In 1996, Christine Sfeir decided to introduce Dunkin’ Donuts to Beirut.
It wasn’t an easy sell. Not only had her home country of Lebanon been through a civil war less than a decade earlier, but the foods she was trying to push—doughnuts and American-style coffee—were alien concepts. Fast-food franchises themselves were uncommon.
Now the 42-year-old Ms. Sfeir has what may be an even tougher mission: to bring her own Mediterranean-food franchise to the U.S. Preparing American palates for shawarma and authentic Mediterranean hummus has meant huge investments in promotion and market research.
“I’m passionate about Lebanese cuisine, and I want to take it all over the world,” says Ms. Sfeir. It has “been very challenging, but we are determined to make it happen.”
Ms. Sfeir faces long odds. Not only is food franchising one of the riskiest businesses in the U.S., foreign franchises rarely successfully penetrate the U.S. market, says Benjamin Litalien, adjunct instructor and program adviser of the Certificate in Franchise Management at Georgetown University, who also works as a consultant to various franchises. Other Lebanese chains have tried and failed to make a go of it in the U.S., according to the Lebanese Franchise Association.
Ms. Sfeir comes from an entrepreneurial family and graduated with a degree in food science from Montreal’s McGill University. She says she spent more time at cafes than in the classroom, observing how the restaurant business worked and dreaming of opening a place of her own. One restaurant in particular caught her eye: Dunkin’ Donuts. She thought she could replicate its North American success back home if she promoted it in the right way. Lebanese like sweets, and she thought they would take to doughnuts even if they hadn’t seen them before. The country is also open to foreign concepts, she says.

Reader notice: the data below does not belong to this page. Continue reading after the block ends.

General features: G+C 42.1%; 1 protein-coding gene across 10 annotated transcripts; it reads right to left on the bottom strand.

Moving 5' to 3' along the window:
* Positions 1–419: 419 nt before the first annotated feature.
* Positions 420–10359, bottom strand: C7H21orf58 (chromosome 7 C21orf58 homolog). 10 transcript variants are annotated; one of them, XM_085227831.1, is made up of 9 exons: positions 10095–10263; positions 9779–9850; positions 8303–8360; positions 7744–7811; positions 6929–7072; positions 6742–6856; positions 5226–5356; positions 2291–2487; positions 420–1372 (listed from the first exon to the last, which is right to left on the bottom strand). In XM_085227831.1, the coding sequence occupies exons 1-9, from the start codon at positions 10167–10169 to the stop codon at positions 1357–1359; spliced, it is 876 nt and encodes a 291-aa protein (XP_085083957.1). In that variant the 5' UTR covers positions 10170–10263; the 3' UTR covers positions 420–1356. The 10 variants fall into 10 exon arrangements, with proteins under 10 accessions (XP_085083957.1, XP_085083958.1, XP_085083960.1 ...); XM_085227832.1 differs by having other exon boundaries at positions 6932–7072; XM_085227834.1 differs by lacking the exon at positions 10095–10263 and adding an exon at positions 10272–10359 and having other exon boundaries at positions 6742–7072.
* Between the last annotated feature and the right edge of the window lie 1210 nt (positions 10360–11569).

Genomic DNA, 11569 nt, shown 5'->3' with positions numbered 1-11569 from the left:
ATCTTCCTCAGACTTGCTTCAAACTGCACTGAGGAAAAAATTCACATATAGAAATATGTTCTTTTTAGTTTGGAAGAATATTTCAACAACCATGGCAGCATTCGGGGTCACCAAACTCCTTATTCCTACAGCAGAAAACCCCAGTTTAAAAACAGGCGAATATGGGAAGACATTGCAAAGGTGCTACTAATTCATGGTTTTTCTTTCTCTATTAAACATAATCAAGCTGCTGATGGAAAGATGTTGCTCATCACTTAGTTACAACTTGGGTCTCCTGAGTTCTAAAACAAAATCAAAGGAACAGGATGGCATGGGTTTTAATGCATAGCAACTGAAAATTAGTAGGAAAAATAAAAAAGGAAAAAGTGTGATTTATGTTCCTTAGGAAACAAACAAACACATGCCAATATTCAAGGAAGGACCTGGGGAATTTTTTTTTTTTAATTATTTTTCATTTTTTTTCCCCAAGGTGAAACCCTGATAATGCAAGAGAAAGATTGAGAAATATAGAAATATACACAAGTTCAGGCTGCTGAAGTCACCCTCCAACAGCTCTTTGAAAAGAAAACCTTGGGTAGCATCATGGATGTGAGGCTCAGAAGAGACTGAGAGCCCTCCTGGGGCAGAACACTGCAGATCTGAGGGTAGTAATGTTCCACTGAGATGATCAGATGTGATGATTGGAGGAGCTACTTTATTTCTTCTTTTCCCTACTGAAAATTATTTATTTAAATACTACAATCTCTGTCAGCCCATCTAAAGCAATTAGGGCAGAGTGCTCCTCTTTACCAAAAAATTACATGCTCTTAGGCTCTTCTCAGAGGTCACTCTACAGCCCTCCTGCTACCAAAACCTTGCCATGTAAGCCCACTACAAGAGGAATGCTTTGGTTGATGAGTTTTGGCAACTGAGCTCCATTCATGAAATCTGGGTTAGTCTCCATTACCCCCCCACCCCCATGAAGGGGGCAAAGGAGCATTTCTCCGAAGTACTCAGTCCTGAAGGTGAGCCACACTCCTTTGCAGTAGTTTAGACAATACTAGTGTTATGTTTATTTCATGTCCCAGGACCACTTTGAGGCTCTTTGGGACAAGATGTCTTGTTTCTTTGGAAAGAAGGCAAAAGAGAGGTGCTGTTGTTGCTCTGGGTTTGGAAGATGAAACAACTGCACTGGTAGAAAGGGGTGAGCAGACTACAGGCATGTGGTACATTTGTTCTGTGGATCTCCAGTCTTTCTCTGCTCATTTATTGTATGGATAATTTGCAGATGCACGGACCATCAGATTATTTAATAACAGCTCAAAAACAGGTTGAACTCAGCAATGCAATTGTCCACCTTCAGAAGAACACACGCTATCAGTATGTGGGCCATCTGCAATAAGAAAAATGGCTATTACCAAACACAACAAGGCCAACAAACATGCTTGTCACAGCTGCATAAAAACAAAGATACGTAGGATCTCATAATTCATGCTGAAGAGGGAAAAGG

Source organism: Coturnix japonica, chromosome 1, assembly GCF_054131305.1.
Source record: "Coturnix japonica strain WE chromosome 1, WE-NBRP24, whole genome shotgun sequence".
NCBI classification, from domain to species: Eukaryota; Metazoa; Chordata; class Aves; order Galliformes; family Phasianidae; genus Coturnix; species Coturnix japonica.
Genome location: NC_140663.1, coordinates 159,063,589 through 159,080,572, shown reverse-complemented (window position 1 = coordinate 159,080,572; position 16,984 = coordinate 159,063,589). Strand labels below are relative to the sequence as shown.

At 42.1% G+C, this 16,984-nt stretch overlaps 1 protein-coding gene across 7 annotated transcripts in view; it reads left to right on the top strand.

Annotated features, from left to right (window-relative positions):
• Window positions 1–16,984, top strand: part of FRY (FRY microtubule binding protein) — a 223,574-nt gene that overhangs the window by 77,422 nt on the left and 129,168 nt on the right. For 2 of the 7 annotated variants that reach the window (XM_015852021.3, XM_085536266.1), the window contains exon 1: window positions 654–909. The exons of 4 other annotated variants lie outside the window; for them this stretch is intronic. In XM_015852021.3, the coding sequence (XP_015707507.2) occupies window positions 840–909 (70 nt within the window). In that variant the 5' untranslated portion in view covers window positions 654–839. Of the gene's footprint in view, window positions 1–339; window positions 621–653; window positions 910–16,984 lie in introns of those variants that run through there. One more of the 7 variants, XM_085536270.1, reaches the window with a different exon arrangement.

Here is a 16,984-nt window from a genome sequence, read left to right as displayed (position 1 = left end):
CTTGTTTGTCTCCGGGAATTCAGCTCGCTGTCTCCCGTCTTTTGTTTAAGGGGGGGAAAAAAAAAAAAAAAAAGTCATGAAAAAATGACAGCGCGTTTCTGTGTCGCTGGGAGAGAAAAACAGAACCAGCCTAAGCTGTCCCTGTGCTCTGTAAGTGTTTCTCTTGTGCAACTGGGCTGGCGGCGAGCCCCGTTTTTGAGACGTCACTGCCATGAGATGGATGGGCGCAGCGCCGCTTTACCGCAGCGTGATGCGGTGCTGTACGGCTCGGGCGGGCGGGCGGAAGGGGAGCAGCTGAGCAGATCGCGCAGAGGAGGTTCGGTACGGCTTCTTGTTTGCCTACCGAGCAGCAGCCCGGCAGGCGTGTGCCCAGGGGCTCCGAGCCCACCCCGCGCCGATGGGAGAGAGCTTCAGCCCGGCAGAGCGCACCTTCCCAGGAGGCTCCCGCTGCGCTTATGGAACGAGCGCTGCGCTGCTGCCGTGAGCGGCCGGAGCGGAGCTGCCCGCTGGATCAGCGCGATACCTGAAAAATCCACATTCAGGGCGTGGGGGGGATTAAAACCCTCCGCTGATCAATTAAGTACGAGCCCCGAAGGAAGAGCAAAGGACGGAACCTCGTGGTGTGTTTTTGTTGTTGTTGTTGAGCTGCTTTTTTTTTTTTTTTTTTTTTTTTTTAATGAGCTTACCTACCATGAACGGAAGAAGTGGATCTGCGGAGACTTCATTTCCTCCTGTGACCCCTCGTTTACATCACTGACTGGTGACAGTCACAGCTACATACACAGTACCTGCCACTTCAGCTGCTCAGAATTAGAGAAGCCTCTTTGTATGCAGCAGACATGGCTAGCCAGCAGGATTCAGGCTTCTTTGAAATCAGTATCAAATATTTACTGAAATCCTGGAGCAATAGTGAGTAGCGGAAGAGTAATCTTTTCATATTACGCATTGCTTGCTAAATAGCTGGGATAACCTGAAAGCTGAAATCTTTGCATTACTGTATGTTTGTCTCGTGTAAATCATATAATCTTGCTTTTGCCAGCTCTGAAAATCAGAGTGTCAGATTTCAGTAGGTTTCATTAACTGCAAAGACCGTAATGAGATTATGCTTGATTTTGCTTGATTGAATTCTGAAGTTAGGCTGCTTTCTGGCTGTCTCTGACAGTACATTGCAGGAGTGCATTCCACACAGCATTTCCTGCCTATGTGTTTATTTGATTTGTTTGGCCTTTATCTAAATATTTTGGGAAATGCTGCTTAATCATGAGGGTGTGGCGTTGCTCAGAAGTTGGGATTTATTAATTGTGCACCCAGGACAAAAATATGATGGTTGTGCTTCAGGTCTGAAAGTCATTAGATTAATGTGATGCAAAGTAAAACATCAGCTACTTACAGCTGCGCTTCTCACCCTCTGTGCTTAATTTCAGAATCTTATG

Ms. Sfeir, just 22 at the time, spent months at malls and universities and on the streets of Lebanon handing out samples of doughnuts and hot drinks to get people used to flavors and concepts that Americans take for granted.
She also made a key design decision: making her restaurants hangouts for college students. Many shops had closed during the civil war, and young people had few fun places to meet, she says. So she created outlets that were often more spacious and higher-toned than those in the U.S., with full seating and couches—sometimes even valet parking.
Her idea took off. She now runs 29 Dunkin’ Donuts in Lebanon, with two more scheduled to open this year. Her own franchise, Semsom, came later. The chain—whose name means “sesame” in Arabic—spread across the region, with its ninth and 10th outlets due to open soon. Plans to enter the U.S. crystallized in 2014 when Ms. Sfeir visited her sister, Carine Assouad, and they were frustrated trying to find what they considered authentic Mediterranean food in Manhattan. “When you taste hummus in the U.S., it doesn’t taste good,” with restaurants using canned ingredients instead of fresh, Ms. Sfeir says. “It’s a misrepresentation of how it’s supposed to be.”